Mary Pickford Foundation

>>> America’s Sweetheart

Under the Ocean

20.000 Leagues under the Sea
R: Stuart Paton. B: Stuart Paton, Jules Verne (novel). K: Eugene Gaudio; underwater: George M und J. Ernest Williamson. D: Allen Haloubar, Dan Hanlon, Edna Pendleton. P: Carl Laemmle / Universal Film Manufacturing Co. and Williamson Submarine Film Co. USA 1916

“This is the first adaptation of ‘20000 Leagues Under the Sea’ as Melies 1907 eponymous short film only shares with Verne’s book a submarine called Nautilus. The film does not follow strictly Jules Verne‘s two books. The two main differences are that the end of ‘20000 Leagues Under the Sea’ is omitted, i.e. when the Nautilus disappears in the Maelstrom off the coast of Norway, and that two characters are added, Nemo’s daughter and the evil Denver. Quite strangely, an inter-title informs the viewer towards the end of the film ‘Captain Nemo reveals the secret of his life, which Jules Verne never told’ when the script actually follows quite closely ‘The Mysterious Island’, in particular with the revelation that Nemo is an Indian Prince whose family was massacred by the British.
This is the first film featuring under sea filming thanks to watertight tubes and mirrors allowing the camera to shoot reflected images. This allows quite spectacular (for the time) views of corrals, wrecks, sharks and actors in scuba diving suits. The filming on location on New Providence Island and the use of real sailing boats, of a full-size navigable mock-up of the Nautilus, and of large sets and exotic costumes gives authenticity to the action.
The film uses quite an elaborate narrative with cross-cutting between the parallel actions of Nemo, Lt. Bond and Denver, leading to their meeting on Mysterious Island. The chronological development is interrupted by flashbacks for the actions which took place in India many years before.”
A Cinema History

Carl Laemmle (January 17, 1867 in Laupheim, Germany – September 24, 1939 in Los Angeles, California) was a German Jewish pioneer in American film making and a founder of one of the original major Hollywood movie studios – –Universal. Laemmle produced or was otherwise involved in over four hundred films.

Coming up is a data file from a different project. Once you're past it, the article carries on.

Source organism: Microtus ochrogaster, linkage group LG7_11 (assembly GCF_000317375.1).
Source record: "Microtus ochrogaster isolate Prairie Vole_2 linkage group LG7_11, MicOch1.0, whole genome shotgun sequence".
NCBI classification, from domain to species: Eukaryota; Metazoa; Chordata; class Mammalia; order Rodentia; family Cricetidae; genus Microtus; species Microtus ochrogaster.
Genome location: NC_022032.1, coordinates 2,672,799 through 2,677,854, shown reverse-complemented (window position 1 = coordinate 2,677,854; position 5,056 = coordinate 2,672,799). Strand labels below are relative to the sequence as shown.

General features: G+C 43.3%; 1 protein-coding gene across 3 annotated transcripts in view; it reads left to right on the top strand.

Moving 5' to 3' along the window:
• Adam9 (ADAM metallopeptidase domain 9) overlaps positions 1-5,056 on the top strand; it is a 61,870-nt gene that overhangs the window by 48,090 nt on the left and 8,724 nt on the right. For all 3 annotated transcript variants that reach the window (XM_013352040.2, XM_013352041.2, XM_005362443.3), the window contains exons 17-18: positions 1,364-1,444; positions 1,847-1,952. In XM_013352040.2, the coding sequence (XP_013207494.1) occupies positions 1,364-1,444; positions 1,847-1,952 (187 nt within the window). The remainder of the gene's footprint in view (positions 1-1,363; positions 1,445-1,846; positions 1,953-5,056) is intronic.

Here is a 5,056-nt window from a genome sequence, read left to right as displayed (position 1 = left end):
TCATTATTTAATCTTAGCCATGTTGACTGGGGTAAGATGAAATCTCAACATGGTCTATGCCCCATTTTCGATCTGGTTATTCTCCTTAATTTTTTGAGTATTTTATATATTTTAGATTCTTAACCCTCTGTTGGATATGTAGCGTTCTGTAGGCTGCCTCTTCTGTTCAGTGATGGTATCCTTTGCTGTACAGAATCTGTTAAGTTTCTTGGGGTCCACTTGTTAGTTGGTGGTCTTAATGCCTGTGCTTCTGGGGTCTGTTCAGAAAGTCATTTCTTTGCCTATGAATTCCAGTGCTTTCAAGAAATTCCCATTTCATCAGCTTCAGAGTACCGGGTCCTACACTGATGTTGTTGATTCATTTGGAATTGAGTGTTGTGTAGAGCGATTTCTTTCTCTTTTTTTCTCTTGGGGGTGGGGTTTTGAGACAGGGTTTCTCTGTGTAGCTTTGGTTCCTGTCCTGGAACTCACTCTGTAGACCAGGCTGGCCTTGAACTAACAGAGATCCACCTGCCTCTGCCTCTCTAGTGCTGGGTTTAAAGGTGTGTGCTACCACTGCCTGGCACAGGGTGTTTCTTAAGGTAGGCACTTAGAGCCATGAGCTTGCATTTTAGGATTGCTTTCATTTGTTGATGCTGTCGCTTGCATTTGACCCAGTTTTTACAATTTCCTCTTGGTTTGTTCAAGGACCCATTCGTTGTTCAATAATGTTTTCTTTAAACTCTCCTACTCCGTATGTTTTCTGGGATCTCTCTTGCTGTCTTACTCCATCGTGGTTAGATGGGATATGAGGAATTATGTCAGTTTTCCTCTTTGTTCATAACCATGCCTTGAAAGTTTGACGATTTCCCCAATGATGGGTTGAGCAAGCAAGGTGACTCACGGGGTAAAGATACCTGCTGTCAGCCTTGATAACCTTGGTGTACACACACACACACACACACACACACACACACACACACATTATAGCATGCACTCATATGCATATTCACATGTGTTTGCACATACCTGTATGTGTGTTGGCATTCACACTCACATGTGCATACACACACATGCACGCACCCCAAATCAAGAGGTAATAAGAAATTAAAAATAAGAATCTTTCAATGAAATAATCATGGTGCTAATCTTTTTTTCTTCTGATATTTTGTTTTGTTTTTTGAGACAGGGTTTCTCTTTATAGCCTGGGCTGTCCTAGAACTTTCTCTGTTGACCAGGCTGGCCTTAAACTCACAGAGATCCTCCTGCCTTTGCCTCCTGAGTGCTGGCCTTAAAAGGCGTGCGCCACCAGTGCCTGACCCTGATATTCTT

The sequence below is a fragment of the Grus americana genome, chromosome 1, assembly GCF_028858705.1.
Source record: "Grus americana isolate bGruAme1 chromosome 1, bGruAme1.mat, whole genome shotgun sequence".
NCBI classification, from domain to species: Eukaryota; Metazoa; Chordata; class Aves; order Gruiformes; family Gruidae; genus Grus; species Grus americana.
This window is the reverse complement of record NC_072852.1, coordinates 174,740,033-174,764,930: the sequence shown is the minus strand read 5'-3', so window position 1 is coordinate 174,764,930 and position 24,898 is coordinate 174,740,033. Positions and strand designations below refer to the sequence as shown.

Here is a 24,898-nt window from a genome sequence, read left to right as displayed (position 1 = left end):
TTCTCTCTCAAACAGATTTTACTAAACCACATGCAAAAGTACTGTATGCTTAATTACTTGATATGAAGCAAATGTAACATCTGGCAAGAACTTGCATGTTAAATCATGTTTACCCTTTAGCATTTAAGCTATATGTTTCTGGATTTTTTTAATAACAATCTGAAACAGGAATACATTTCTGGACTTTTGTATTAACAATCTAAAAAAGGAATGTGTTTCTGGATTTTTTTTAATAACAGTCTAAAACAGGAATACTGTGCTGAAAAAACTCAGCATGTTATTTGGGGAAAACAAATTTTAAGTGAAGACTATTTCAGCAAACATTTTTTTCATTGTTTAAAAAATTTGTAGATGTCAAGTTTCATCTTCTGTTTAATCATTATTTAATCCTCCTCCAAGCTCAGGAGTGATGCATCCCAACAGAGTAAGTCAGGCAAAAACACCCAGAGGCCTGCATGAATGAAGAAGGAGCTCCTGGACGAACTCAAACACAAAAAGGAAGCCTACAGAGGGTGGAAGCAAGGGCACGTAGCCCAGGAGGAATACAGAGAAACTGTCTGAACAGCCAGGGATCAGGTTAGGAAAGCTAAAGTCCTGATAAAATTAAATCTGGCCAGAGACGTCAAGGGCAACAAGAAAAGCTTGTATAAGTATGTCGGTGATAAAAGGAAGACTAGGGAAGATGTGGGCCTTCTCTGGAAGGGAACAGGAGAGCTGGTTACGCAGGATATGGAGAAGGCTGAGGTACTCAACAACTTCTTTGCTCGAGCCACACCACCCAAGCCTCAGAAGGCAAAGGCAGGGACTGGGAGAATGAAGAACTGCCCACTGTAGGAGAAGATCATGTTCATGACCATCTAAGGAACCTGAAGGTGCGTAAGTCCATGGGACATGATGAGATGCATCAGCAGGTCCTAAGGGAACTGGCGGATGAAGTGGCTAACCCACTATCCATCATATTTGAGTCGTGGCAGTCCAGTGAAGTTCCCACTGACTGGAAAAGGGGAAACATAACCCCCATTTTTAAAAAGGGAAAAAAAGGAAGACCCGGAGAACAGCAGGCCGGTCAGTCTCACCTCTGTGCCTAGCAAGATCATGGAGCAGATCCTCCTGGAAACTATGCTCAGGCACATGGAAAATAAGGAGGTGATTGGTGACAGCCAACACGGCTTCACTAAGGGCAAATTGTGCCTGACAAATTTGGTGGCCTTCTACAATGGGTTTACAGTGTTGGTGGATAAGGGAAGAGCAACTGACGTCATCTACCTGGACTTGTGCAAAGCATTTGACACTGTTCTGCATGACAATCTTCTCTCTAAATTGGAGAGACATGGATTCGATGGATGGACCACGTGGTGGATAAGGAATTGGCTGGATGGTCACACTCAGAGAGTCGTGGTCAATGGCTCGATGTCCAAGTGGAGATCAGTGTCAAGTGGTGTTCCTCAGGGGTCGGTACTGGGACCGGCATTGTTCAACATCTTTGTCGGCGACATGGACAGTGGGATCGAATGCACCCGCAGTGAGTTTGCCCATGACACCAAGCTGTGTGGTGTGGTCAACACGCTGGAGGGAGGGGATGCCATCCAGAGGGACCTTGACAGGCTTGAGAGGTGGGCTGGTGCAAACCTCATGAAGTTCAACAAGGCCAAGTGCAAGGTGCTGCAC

Regarded as one of the most important of the early film pioneers, Laemmle was born on the Radstrasse just outside the former Jewish quarter of Laupheim. He emigrated to the US in 1884, working in Chicago as a bookkeeper or office manager for 20 years. He began buying nickelodeons, eventually expanding into a film distribution service, the Laemmle Film Service.
On April 30, 1912, in New York, Carl Laemmle of IMP, Pat Powers of Powers Motion Picture Company, Mark Dintenfass of Champion Film Company, William Swanson of Rex Motion Picture Company, David Horsley of Nestor Film Company and Charles Baumann and Adam Kessel of the New York Motion Picture Company merged their studios and the Universal Film Manufacturing Company was incorporated. They founded the Universal Motion Picture Manufacturing Company in 1912, and established the studio on 235 acres (0.95 km2) of land in the San Fernando Valley, California in 1915.”
The Early Cinema




Mack Sennett’s Speed Factory

Love, Speed and Thrills
R: Walter Wright. D: Mack Swain, Minta Durfee, Chester Conklin. P: Mack Sennett / Keystone Film Co. USA 1915

“With financial backing from Adam Kessel and Charles O. Bauman of the New York Motion Picture Company, in 1912 Sennett founded Keystone Studios in Edendale, California, (which is now a part of Echo Park). The original main building, the first totally enclosed film stage and studio in history, is still there. Many important actors started their careers with Sennett, including Mabel Normand, Charlie Chaplin, Fatty Arbuckle, Raymond Griffith, Gloria Swanson, Ford Sterling, Andy Clyde, Chester Conklin, Polly Moran, Louise Fazenda, The Keystone Kops, Bing Crosby, and W. C. Fields.
Sennett’s slapstick comedies were noted for their wild car chases and custard pie warfare. His first comedienne was Mabel Normand, who became a major star (and with whom he embarked on a tumultuous personal relationship). Sennett developed the Kid Comedies, a forerunner of the Our Gang films, and in a short time his name became synonymous with screen comedy. In 1915 Keystone Studios became an autonomous production unit of the ambitious Triangle Film Corporation, as Sennett joined forces with movie bigwigs D. W. Griffith and Thomas Ince.”
The Early Cinema

380-mack sennett


Split Reels

His Uncle’s Wives
R: Lawrence Marston. D: Jean Darnell, Harry Benham. P: Thanhouser Film Co. USA 1913
Print: Library of Congress

“An artist unexpectedly inherits six wives who come to him from his uncle in Constantinople. His wife makes serious objections, and he finally packs them off to join a theatrical troupe, and happiness is restored. Split with Seven Ages of an Alligator“.

Seven Ages of an Alligator
K: Carl Louis Gregory. P: Thanhouser Film Co. USA 1913
Print: Library of Congress